Jane Austen Museum to Address Ties to Slavery

Austen’s novels are about a narrow, upper class of British society and are set in picturesque villages, mostly cut off from the troubles of the outside world. “Jane Austen is now on a pedestal as an expression of something delightful, comforting, beautiful, clever,” said Paula Marantz Cohen, an English professor and the dean of the honor’s college at Drexel University in Philadelphia. Many of her fans, she said, want to relish her stories about a simpler time and place.

Some Austen scholars say passages in her novels “Emma” and “Mansfield Park” suggested that she supported abolitionism, but others say that is unclear. Few of her letters survived. But her favorite authors — Samuel Johnson, Thomas Clarkson and William Cowper — were abolitionists. Still, like almost all English families of any means in the 18th century, her family had ties to the slave trade, according to “Jane Austen: A Life,” a book by Claire Tomalin.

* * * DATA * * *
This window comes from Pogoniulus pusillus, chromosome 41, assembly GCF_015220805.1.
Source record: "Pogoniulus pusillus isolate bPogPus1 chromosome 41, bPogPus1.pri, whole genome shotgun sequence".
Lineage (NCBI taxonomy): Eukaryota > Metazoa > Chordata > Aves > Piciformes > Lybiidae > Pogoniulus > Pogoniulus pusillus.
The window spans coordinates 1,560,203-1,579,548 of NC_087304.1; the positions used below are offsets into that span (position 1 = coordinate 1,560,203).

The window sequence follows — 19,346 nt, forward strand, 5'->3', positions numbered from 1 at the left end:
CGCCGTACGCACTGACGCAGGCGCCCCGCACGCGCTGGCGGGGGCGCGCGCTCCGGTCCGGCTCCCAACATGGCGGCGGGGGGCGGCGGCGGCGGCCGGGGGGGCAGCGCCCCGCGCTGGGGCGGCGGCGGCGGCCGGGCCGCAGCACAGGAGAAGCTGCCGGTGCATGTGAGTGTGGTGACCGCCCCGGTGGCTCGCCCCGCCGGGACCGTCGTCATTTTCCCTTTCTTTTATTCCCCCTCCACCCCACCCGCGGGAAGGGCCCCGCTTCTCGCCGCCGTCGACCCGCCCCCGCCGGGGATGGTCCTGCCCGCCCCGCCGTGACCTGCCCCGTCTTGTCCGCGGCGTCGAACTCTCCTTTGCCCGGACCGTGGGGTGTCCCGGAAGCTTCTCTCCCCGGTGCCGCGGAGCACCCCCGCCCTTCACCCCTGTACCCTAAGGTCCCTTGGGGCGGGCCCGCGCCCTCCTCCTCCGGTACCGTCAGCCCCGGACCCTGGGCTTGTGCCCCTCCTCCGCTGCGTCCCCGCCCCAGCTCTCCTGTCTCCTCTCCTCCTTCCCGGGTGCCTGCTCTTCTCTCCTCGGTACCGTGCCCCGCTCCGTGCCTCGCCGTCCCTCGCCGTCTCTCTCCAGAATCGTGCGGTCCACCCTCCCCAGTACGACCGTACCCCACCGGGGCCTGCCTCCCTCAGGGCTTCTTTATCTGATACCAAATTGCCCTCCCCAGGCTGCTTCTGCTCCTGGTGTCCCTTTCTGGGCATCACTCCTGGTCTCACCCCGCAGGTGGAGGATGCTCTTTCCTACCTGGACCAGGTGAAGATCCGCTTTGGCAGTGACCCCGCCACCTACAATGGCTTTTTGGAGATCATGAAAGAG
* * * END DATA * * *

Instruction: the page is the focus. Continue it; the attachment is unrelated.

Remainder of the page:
In addressing the topic of slavery, Sherard Cowper Coles, the president of the Jane Austen Society, said, “This is England’s story, and as our understanding increases, we should tell it and update it.”

But Mr. Cowper Coles, a former diplomat who was Britain’s special representative to Afghanistan and Pakistan in 2009-10, cautioned: “Expecting people to have consciousness outside of their time is not fair. But equally, in our time, we are aware of slavery, we’re living with its consequences in Minneapolis and many other places.”

Frances Brook, a tour guide in England who has led groups to Austen sites, said that she was in favor of the museum presenting more context about Austen’s time, but that condemning her for wearing cotton and taking sugar in her tea would amount to “woke-ism gone a little too far.” Like the rest of us, Austen did things in her everyday life that conflicted with her broader views about the world, said Ms. Brook, who last visited the museum in 2017.